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Residents urged to be aware of ground level ozone, take preventive measures

By Sonny Long
June 8, 2011 at 1:08 a.m.

AIR QUALITY INDEX TABLE

WHAT OZONE DOES

Breathing air containing ozone can reduce lung function and increase respiratory symptoms, thereby aggravating asthma or other respiratory conditions. Ozone exposure also has been associated with increased susceptibility to respiratory infections, medication use by asthmatics, doctor visits, and emergency department visits and hospital admissions for individuals with respiratory disease. Ozone exposure may also contribute to premature death, especially in people with heart and lung disease. High ozone levels can also harm sensitive vegetation and ecosystems, according to the EPA.

To learn more go to www.airvictoria.org.

WHAT YOU CAN DO

Carpool

Walk or ride a bicycle

Shop by phone or mail

Ride public transit

Telecommute

Accelerate gradually

Use cruise control on the highway

Obey the speed limit

Trip Chain - combine your errands into one trip

Maintain your vehicle

Stop at the click - don't top off at the gas pump

Replace your car's air filter

Keep your tires properly inflated

Report smoking vehicles at 1-800-453-SMOG

To receive an emailed ozone alert go to www.enviroflash.info/signup.cfm.

Hot, dry summer weather affects not only the ground we walk on, but also the air we breathe.

That's the message Air Victoria wants to make sure residents understand during ozone season that runs through October.

"Summer weather is very taxing on the environment, including air quality," said Marie Lester, environmental programs coordinator for the city of Victoria and Air Victoria. "It all has to do with the weather. Hot, dry days and the right pressure system can pull in air from other areas."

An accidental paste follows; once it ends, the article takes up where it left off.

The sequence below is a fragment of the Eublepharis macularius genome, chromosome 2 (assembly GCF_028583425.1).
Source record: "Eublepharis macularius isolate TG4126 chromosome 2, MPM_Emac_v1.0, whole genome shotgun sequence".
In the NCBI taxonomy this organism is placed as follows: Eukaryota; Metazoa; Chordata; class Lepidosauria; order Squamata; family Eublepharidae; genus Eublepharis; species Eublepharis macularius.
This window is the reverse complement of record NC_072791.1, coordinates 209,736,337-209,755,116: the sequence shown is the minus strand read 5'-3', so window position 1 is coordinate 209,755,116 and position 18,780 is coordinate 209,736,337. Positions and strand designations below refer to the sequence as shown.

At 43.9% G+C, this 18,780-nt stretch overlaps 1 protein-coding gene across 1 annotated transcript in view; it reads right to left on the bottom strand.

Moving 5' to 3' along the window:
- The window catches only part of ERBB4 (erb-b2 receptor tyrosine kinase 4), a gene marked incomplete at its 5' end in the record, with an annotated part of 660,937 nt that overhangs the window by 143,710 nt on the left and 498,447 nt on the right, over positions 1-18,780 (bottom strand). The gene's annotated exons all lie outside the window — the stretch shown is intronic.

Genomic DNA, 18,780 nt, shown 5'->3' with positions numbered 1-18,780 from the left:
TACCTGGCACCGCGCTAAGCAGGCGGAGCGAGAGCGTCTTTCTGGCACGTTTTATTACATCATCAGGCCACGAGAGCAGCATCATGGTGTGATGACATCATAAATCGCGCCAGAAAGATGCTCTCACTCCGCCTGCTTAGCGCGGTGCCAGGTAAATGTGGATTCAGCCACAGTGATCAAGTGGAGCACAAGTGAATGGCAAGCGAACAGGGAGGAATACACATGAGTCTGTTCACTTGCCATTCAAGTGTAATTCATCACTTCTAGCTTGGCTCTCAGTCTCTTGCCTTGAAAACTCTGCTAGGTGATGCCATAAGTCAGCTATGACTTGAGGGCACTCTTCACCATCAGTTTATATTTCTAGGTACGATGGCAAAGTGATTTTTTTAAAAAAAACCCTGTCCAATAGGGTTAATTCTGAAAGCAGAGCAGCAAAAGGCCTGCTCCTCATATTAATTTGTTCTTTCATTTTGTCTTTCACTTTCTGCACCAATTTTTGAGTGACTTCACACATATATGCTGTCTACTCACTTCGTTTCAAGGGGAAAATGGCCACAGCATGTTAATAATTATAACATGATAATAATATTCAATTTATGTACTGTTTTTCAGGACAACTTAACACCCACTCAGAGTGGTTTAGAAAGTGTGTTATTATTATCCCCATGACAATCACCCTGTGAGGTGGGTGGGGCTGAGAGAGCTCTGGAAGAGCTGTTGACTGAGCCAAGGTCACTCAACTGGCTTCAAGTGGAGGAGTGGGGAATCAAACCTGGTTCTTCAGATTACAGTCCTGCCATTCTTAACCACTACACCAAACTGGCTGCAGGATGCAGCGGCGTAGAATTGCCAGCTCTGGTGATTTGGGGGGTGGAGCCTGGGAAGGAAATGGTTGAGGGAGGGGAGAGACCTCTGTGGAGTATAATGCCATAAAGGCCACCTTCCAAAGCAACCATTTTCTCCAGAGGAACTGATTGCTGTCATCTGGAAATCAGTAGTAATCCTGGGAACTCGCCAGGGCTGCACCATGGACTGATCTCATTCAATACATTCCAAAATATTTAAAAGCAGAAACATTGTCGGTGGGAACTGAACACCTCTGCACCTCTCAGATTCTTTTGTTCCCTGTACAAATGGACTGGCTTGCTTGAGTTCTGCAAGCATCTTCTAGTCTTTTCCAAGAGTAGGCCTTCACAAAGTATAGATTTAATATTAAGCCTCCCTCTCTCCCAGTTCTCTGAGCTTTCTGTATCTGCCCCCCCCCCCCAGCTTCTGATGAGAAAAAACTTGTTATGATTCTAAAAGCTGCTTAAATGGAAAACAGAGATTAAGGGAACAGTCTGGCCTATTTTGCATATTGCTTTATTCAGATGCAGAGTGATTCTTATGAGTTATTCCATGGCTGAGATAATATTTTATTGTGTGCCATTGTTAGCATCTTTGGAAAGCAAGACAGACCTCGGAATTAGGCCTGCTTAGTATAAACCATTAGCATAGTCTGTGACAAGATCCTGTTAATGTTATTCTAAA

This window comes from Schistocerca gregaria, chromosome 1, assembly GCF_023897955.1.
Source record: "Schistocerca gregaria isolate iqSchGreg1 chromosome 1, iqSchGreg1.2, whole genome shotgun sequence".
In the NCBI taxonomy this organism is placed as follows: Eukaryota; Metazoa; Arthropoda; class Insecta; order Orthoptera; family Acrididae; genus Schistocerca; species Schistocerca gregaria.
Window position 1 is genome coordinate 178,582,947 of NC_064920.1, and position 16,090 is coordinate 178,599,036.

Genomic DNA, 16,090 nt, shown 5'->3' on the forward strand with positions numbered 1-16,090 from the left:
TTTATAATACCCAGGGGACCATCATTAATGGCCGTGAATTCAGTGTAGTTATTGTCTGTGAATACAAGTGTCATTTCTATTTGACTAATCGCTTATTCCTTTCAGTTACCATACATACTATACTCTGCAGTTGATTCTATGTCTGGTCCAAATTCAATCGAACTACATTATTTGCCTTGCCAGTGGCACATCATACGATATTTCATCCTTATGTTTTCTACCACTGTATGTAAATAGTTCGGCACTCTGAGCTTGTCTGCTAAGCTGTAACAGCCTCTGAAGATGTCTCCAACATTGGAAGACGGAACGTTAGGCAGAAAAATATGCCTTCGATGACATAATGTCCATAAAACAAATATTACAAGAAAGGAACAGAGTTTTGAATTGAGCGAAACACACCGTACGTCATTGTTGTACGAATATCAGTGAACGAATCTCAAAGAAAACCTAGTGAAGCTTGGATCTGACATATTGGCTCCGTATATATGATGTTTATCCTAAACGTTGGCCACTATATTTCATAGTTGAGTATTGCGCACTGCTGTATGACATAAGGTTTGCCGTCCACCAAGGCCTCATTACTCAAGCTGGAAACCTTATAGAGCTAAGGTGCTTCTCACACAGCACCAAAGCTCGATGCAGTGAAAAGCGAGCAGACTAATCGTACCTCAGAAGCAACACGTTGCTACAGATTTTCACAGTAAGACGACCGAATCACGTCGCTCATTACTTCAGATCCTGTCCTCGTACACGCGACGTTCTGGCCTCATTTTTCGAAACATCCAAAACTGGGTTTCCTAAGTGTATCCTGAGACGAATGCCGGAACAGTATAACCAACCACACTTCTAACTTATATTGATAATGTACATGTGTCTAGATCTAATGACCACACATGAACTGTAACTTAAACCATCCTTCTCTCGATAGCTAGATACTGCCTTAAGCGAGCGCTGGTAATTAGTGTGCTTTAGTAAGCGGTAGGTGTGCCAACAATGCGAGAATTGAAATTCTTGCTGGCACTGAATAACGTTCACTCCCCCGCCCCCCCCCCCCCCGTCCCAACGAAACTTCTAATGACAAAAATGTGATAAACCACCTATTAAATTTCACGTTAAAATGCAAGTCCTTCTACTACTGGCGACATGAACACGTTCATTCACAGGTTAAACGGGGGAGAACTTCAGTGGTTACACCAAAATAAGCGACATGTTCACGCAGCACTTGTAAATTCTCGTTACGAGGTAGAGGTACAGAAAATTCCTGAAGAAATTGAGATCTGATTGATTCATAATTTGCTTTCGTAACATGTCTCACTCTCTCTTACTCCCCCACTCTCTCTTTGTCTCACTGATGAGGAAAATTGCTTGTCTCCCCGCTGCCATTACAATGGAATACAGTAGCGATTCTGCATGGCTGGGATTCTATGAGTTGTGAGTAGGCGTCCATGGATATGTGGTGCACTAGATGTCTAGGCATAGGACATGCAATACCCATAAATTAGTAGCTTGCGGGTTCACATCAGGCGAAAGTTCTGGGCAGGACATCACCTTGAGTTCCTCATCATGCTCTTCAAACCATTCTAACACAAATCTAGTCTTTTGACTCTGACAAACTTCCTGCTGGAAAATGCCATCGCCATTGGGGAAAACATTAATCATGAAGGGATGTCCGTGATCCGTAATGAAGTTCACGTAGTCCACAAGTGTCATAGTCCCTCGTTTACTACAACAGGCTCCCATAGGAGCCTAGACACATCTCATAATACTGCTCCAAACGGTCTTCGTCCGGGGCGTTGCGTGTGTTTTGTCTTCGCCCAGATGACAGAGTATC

Lester said most of Victoria's ground ozone comes from the east.

"The exact same problems they have in Houston, a lot of that comes over here," she said. "Ground level ozone is the same thing as smog. We've had brown clouds, a few hazy days sometimes."

Lester explained that of the ozone that is generated here the majority of it comes from car and truck emissions.

"The more people drive, the more they are polluting the air," Lester said. "Keeping your vehicle maintained is very important, too."

The Environmental Protection Agency has set the minimum standard for ozone at 75 parts per billion, and Victoria is at 66. The reading is an average calculated during a three-year period, Lester explained.

"We are close to non-attainment. We went out of attainment one time years ago," said Lester.

The EPA is also considering changing the standard, dropping the acceptable level to somewhere in the 60 to 70 range, Lester said.

Those affected most by high ozone readings are the very young, very old or those with respiratory illness, Lester said.

"Even if you are healthy, you may feel like you have sinus problems or a headache on high ozone days," Lester said.

Victoria has a voluntary program in place to help protect the ozone and Lester urges residents to use these recommendations that include carpooling and not topping off your gas tank when filling up.

"There is only so much we can do, but every little bit counts," she said.

Ozone action days are designated when the Air Quality Index gets into unhealthy ranges.

In addition to taking actions to reduce ozone, on ozone action days Air Victoria also recommends that sensitive groups stay indoors as much as possible. Residents should also conserve electricity and set air conditioners at a higher temperature.

Air Victoria was formed in the early 2000s and housed at Victoria College. It moved to the city of Victoria's environmental services department in 2004.

It is a state-funded program.

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